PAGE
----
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Programme note for performances at Shanghai Dramatic Arts Centre
by Michael Walling
Song Ru Hui in Re-Orientations

I first came to Shanghai in 2005. 

As a Westerner, I found many aspects of the city oddly familiar: the teeming commercial streets, the designer labels, the mobile phones, Starbucks and McDonalds.    But these familiar aspects of globalized culture were made strange and disturbing by being placed alongside things so deeply unfamiliar to me: buckets of live crabs, Taoist temples, intricate calligraphy, yue opera and tai-chi in the parks.   In Shanghai, Starbucks didn’t seem quite the same as it did in London.  The great German theatre artist Bertolt Brecht would have understood this and approved: his theatre depended on people seeing things that they had previously accepted in new ways, and so coming to regard them as strange.  Questioning their assumptions.  Theatre is only interesting and useful when it is strange.

In RE-ORIENTATIONS, I wanted to make a play that would be able to address both Chinese and Western audiences at a moment of very rapid change in global history.  I wanted to put on stage the sense of dis-orientation, re-orientation and estrangement that I experienced on my visits to China.  I wanted to raise questions about how we are going to live side by side in the ever more globalised world of the 21st century: how we are going to negotiate our differences, to maintain our distinct identities, to respect one another’s histories, cultures and moralities. 

In order to do this, we had to find a way of making the play which did not privilege any one point of view above another.  Because the play was going to be about globalisation and its effects on people in Asia and Europe, it had to encompass multiple viewpoints.  So the play could not be written by a single writer, in a conventional way: it required the input of multiple authorship in order to work.  The process of making the play has been one of dialogue, debate and interaction between artists from wildly differing backgrounds.  As such, it is a microcosm of the larger-scale interchange which is currently happening between our cultures.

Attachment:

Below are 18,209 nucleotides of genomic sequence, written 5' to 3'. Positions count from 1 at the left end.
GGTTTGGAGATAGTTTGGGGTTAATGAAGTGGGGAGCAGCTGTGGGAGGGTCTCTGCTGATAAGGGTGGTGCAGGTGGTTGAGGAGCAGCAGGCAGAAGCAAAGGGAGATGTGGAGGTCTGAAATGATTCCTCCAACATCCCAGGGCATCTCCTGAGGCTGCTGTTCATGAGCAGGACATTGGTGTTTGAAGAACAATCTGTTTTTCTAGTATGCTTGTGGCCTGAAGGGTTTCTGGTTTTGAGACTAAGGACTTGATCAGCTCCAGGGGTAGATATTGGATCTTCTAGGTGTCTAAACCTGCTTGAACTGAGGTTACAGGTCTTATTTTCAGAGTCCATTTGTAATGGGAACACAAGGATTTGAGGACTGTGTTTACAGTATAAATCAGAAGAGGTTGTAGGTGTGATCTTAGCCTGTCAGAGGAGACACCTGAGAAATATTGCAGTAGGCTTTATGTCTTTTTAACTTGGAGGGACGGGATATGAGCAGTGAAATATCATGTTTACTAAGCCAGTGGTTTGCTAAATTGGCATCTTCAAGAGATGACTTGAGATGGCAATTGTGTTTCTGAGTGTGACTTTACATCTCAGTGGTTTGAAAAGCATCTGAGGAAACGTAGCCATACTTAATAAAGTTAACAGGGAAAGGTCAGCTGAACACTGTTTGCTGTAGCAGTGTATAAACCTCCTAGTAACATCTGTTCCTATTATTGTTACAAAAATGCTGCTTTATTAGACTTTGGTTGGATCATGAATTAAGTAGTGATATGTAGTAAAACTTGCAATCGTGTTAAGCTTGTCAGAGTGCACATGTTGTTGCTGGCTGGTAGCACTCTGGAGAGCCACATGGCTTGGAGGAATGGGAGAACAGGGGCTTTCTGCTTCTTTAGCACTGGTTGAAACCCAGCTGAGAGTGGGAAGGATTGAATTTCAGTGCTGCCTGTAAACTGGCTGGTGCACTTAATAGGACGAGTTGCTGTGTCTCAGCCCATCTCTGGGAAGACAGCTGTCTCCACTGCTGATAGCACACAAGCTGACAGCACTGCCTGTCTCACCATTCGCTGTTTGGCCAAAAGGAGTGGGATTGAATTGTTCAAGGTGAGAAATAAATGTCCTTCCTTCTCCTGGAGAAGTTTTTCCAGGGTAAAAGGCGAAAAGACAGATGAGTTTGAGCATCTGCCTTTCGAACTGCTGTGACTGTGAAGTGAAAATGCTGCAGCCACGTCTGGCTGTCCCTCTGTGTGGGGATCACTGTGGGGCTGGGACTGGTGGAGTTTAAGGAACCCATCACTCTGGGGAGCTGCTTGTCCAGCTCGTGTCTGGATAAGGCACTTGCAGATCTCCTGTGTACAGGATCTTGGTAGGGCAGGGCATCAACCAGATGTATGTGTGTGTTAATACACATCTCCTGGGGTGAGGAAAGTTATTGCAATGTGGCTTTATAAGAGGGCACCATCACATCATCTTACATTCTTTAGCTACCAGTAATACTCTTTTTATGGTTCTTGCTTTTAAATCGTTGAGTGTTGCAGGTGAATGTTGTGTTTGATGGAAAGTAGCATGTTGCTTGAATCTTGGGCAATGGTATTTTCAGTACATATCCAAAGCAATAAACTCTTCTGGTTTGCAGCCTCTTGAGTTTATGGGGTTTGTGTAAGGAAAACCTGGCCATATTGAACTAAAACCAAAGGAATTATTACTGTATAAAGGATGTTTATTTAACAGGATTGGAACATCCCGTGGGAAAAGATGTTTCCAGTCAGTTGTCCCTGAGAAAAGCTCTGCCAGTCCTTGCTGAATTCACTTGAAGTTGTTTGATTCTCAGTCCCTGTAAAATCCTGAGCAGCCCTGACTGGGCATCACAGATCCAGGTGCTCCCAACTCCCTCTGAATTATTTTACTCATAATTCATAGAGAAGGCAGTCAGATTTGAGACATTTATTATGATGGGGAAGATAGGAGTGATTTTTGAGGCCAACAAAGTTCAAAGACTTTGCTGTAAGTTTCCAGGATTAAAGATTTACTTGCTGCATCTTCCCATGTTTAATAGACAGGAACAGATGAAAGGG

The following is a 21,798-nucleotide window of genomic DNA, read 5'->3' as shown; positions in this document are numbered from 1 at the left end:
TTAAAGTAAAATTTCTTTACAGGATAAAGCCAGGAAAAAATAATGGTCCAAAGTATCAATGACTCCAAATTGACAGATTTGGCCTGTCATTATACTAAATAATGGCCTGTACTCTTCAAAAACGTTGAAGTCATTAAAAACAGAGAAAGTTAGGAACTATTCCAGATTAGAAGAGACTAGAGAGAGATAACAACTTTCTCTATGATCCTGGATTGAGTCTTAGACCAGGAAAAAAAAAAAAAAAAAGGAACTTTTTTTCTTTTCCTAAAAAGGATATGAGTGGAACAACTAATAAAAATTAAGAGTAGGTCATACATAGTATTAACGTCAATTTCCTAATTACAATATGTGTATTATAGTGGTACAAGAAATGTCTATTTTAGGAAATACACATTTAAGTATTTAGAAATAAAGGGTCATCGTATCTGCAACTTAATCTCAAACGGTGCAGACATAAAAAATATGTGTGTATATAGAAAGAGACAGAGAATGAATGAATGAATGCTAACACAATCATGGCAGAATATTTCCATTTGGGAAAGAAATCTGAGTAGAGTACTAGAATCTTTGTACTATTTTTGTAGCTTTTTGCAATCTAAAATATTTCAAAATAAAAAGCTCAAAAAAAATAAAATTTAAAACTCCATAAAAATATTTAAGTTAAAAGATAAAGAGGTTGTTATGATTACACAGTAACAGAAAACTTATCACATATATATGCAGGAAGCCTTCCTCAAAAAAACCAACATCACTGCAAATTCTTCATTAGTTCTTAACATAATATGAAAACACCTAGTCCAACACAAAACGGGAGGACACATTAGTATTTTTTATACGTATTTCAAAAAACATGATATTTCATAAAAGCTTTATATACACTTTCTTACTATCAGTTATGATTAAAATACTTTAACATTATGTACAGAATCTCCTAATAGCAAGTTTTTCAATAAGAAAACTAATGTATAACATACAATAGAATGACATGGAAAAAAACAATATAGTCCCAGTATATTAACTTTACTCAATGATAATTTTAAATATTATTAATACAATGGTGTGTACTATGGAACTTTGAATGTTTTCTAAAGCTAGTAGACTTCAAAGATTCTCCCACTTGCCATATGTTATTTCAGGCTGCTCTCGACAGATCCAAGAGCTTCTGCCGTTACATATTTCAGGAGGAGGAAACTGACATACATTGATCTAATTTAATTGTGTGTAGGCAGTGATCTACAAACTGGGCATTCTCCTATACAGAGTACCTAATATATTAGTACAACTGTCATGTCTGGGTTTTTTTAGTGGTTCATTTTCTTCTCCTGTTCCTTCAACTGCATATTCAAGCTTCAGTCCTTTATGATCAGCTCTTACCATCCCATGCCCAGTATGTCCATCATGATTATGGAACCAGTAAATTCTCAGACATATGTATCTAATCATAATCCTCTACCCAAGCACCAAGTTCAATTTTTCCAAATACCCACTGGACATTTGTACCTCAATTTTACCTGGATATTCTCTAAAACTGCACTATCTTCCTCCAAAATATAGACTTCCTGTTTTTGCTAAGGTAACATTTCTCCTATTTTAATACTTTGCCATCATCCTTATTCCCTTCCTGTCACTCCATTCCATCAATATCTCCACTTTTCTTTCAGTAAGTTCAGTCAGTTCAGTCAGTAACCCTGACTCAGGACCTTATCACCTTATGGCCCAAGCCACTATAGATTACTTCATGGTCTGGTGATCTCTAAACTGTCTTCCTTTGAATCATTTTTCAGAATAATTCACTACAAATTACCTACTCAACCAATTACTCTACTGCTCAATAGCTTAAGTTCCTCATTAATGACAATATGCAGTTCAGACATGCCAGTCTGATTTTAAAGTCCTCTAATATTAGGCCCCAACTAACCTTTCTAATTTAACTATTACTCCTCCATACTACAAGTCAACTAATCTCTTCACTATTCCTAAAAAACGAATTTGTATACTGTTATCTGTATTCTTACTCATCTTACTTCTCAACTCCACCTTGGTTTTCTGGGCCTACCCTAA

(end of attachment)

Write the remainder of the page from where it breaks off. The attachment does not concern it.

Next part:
We started work at Shanghai Dramatic Arts Centre in early 2009: and I’m hugely grateful to this Chinese partner organisation for the way they have embraced the project in all its complexity and with all its challenges.  At that time, there were five Chinese actors in our team, three English, two Swedish, one Indian, one American, an Indian dramaturg, two French choreographers, a Chinese associate director and myself.  There have been subtle shifts over the two years, but the core team has remained remarkably solid.  

We had no single common language.  Many of our early experiments were around language – and some of these have grown into scenes which you will see in the play tonight.  We had no single theatrical tradition, but drew off a wide range of cultural forms, most of which appear in some way in the production.  We had no story – although we did have the ghosts and traces of two earlier plays which some of us had worked on, and these became a starting point for the new piece.  For three weeks we trained, improvised, researched, moved and danced, discussed, laughed, wrote, rejected and selected material.  We showed some of it to the SDAC management, who were intrigued enough to take things to the next stage. 

We met again later that year.  In the meantime, I had worked with another dramaturg, Brian Woolland, to structure some of the improvised material into a possible shape for the play.  This inevitably threw up a whole series of new ideas, scenes and lines of work.  As we made these new pieces in the jigsaw, again through improvisation and debate, we also started to bring in visual ideas.  We played with video cameras, projected images and computer graphics.  It seemed right to use these new theatrical languages, since already there were so many languages and performance forms in play, and since the emerging work was about people who would live surrounded by contemporary technologies.  Technology, every bit as much as the cosmopolitan city, represents the contemporary global space.

This second development period led to two work-in-progress showings, but this was by no means the end of the story.  The invited audience for those showings contributed in a very real way to our process.  We went away and re-thought whole storylines.  A major character was cut completely from the play.  Another actor changed, and new ideas resulted from the replacement.  A few weeks ago, at London’s Soho Theatre, we finally performed the play for the first time.

The play you will see tonight is not quite the same one that the audience saw on that first night in London.  It’s carried on growing and developing.  And there are certain moments where we’ve wanted to speak directly to you in Chinese, where we had previously spoken English to a London audience. 

And you will change the play as well.  You will laugh, if you laugh at all, at different moments from the audience in London.  You will identify with different characters in the cross-cultural scenes, because they will be closer to your own experiences and understanding.  You will find different things familiar, and different things strange.  And so, tonight, you are also a part of this ongoing process by which we make a live performance, which we hope is meaningful.

I don’t believe that a play of this kind is ever really finished: but this is one version.  It’s a great privilege to bring it back to Shanghai, where it began.  In so far as anything has a home in the 21st century, this is the homecoming of RE-ORIENTATIONS.

Michael Walling
London-Shanghai 2010.